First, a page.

Another important aspect of photography, and in extension of art in general or any intellectual property, is ethics. Living in the age of postproduction means that data is as accessible as never before, travelling via online network over the globe within seconds, available for multiple interpretations and adaptations. Eduardo Navas mentions smartphone as an example of a postproduction device, and points out that the ‘immediacy of constant editing, inevitably, affects the way art and design is created. In effect, we have entered an advanced stage of postproduction which is closely informed by a sense of constant appropriation and remixing’ (2018: 2). Although data is so widely available for appropriating it, one should be careful of the choices he/she makes in relation to ethics. From time to time cases of art copyright infringement surface and leave room for a debate how far can an artist go with copying and borrowing ideas and appropriating another artist’s work.
This week we were asked to look at the copyright infringement case of a photographer Patrick Cariou against an artist Richard Prince and the gallery Gagosian.
Left: Fig. 2: Cariou 2000. Yes, Rasta [photograph]
Right: Fig. 3: Prince 2008. Canal Zone [photographic image]
Cariou claimed a copyright infringement, but at the end Prince won the case (detailed story available here: https://sites.udel.edu/cisc356/2014/03/19/copyright-blog-cariou-vs-prince/). I personally disagree with the judge’s decision, and I am on Cariou’s side in this case. For many artists the work they do is highly personal to them. If someone finds a specific work interesting for appropriation, in my opinion, this person should get a permission to appropriate it from the original author. It’s just purely ethical. It surprises me that the court ruled in favour of Richard Prince. There is already a law out there that taking and publishing photographs of people is forbidden without a written permission, because it’s violation of privacy. Isn’t appropriating someone’s work without a permission just the same violation? I am not implying that appropriation should be forbidden, I’m just in favour of asking permissions. Appropriation definitely gives room to creativity and it should be supported, however feelings of individual artists who do not wish their work to be changed should also be taken into consideration. My opinion would be different in case if Prince had tried to recreate the same environment and similar model for taking a new photograph, in which case his work would be having an intertextual meaning (the viewer being able to associate it with the original work). For me an exception are cases when artists appropriate works made by people who have died a long time ago, for example, the street artist Banksy has appropriated one of Claude Monet’s masterpieces creating a work with new meaning (‘Show Me the Monet’, 2005). When it comes to archival images, I believe the same should apply – getting a permission is the right thing to do.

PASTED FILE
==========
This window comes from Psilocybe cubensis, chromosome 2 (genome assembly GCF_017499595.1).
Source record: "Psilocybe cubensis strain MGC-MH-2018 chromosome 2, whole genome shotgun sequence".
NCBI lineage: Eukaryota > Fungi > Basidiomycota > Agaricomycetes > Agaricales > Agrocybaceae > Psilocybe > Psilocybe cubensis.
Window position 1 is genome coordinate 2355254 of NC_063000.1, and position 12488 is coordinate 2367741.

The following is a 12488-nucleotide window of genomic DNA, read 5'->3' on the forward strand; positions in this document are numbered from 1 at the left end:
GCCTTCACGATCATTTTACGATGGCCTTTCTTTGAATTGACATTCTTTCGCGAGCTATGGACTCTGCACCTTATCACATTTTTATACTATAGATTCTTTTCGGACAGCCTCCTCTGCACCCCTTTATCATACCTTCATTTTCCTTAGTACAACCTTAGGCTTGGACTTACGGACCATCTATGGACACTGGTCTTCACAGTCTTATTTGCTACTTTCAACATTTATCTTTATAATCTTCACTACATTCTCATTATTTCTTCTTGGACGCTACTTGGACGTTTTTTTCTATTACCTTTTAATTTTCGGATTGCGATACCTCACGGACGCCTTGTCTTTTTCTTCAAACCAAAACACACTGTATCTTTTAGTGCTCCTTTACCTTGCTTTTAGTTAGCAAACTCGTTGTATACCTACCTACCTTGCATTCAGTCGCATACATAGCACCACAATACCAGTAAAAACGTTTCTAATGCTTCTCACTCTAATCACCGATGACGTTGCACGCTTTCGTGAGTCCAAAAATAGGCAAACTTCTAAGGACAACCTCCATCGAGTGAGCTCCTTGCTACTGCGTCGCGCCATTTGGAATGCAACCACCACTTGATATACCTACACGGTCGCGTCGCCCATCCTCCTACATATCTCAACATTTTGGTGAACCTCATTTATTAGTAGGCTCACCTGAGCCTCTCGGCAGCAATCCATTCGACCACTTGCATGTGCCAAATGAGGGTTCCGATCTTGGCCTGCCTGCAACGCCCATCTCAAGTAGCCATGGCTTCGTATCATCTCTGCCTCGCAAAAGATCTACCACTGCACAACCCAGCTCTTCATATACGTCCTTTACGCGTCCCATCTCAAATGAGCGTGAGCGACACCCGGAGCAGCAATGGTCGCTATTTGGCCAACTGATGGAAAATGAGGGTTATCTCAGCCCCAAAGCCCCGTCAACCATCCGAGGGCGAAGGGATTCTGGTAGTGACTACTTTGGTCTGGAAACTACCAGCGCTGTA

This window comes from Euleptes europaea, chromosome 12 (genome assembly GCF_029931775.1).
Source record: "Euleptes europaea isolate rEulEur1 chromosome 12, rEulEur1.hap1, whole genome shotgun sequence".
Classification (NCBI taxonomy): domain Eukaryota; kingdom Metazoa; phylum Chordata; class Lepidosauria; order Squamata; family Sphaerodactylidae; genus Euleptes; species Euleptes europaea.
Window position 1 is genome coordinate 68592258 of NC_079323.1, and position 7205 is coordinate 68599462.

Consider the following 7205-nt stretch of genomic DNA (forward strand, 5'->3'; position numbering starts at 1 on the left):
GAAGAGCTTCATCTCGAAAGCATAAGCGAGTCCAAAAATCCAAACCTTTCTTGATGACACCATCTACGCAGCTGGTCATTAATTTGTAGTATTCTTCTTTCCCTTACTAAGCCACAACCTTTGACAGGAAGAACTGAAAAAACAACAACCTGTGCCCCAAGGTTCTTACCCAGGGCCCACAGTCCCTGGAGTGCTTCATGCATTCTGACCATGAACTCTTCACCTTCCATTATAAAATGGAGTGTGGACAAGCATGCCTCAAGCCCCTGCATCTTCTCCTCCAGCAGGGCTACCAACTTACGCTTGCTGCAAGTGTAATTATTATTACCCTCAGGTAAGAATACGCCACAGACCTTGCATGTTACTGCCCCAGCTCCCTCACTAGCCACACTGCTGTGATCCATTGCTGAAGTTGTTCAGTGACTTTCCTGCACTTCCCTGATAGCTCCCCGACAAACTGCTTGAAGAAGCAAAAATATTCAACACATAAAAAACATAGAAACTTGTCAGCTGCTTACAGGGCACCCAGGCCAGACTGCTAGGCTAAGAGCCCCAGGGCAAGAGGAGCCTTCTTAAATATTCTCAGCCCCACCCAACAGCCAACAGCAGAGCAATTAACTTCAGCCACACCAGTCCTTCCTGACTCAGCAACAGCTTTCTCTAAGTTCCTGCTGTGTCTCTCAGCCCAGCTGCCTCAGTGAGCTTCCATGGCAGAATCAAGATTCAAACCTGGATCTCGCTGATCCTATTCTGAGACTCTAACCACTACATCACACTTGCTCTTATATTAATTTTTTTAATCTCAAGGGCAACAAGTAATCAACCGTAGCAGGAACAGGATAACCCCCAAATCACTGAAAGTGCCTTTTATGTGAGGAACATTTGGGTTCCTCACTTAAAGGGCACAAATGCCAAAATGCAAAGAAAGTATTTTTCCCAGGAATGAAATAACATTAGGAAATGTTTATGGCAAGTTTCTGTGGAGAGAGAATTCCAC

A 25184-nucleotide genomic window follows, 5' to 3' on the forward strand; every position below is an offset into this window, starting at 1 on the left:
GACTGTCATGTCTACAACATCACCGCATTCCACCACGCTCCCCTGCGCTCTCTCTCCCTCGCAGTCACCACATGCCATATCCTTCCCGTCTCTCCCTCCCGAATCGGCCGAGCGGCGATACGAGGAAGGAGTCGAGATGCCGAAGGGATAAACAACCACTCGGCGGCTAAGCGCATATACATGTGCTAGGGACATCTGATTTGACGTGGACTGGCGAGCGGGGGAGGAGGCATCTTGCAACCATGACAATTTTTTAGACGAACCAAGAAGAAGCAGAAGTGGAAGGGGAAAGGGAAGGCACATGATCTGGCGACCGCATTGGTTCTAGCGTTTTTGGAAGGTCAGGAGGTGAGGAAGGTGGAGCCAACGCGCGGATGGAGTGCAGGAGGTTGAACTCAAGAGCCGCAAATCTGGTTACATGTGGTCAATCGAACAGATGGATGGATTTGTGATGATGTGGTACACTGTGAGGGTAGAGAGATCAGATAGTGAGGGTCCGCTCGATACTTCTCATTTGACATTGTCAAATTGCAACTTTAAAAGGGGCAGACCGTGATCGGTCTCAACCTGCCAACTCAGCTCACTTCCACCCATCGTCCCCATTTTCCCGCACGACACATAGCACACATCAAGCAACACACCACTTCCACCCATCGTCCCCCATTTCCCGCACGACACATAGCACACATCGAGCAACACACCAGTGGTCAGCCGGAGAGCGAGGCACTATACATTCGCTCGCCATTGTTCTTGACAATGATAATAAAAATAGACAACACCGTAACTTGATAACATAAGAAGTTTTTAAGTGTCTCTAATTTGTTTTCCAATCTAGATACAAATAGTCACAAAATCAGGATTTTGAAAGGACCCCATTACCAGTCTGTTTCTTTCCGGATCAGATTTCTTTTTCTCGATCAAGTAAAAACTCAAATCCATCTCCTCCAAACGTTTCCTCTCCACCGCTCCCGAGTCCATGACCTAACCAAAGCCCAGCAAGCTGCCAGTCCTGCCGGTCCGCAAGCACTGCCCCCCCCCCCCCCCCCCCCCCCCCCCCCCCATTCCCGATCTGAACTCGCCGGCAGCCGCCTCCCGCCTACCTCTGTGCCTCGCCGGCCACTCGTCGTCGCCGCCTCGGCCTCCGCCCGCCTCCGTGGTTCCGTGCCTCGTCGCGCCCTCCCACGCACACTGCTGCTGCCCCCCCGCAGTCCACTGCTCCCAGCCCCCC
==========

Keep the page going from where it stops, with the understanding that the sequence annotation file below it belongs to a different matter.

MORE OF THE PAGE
There are plenty of examples across artistic disciplines when artists have used appropriation. The history of material sampling and remixing goes back to the beginning of the last century when collage and photomontage was widely used in Europe by Cubists, Surrealists and Dadaists (such as Hannah Höch and John Heartfield) to express views on politics, culture, gender roles. The same technique was used by poets when words cut out of newspapers were randomly rearranged to create new work (e.g. Tristan Tzara). Since then pre-existing material has been extensively used all over the world to create works with new meanings. Shepard Fairey uses appropriation, and his works have a lot of resemblance to their originals (e.g. poster ‘Hope’, 2009), which also raises discussions about copyright infringement.